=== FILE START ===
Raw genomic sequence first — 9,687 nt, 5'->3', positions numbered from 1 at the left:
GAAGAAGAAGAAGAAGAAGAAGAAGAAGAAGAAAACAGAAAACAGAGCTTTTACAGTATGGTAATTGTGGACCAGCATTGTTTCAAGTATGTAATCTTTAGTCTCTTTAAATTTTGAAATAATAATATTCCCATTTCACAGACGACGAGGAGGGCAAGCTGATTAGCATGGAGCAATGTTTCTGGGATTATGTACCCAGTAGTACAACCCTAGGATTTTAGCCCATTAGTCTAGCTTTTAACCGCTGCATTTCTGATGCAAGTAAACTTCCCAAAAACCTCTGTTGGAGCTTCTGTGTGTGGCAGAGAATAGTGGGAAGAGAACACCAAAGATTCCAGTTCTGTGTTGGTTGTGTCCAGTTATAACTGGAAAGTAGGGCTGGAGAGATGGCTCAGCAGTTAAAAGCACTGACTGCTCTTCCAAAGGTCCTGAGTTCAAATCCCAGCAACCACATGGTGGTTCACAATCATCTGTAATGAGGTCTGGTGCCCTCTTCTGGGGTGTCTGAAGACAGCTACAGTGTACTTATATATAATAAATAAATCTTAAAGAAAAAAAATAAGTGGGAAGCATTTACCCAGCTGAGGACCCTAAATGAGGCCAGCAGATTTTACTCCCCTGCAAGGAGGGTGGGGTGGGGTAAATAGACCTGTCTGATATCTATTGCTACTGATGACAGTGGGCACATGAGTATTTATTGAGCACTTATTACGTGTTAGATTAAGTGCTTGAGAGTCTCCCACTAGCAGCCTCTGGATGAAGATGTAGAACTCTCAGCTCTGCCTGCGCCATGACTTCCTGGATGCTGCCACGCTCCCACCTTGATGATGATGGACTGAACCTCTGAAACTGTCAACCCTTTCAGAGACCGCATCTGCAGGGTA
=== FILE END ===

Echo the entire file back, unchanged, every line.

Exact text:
Raw genomic sequence first — 9,687 nt, 5'->3', positions numbered from 1 at the left:
GAAGAAGAAGAAGAAGAAGAAGAAGAAGAAGAAAACAGAAAACAGAGCTTTTACAGTATGGTAATTGTGGACCAGCATTGTTTCAAGTATGTAATCTTTAGTCTCTTTAAATTTTGAAATAATAATATTCCCATTTCACAGACGACGAGGAGGGCAAGCTGATTAGCATGGAGCAATGTTTCTGGGATTATGTACCCAGTAGTACAACCCTAGGATTTTAGCCCATTAGTCTAGCTTTTAACCGCTGCATTTCTGATGCAAGTAAACTTCCCAAAAACCTCTGTTGGAGCTTCTGTGTGTGGCAGAGAATAGTGGGAAGAGAACACCAAAGATTCCAGTTCTGTGTTGGTTGTGTCCAGTTATAACTGGAAAGTAGGGCTGGAGAGATGGCTCAGCAGTTAAAAGCACTGACTGCTCTTCCAAAGGTCCTGAGTTCAAATCCCAGCAACCACATGGTGGTTCACAATCATCTGTAATGAGGTCTGGTGCCCTCTTCTGGGGTGTCTGAAGACAGCTACAGTGTACTTATATATAATAAATAAATCTTAAAGAAAAAAAATAAGTGGGAAGCATTTACCCAGCTGAGGACCCTAAATGAGGCCAGCAGATTTTACTCCCCTGCAAGGAGGGTGGGGTGGGGTAAATAGACCTGTCTGATATCTATTGCTACTGATGACAGTGGGCACATGAGTATTTATTGAGCACTTATTACGTGTTAGATTAAGTGCTTGAGAGTCTCCCACTAGCAGCCTCTGGATGAAGATGTAGAACTCTCAGCTCTGCCTGCGCCATGACTTCCTGGATGCTGCCACGCTCCCACCTTGATGATGATGGACTGAACCTCTGAAACTGTCAACCCTTTCAGAGACCGCATCTGCAGGGTA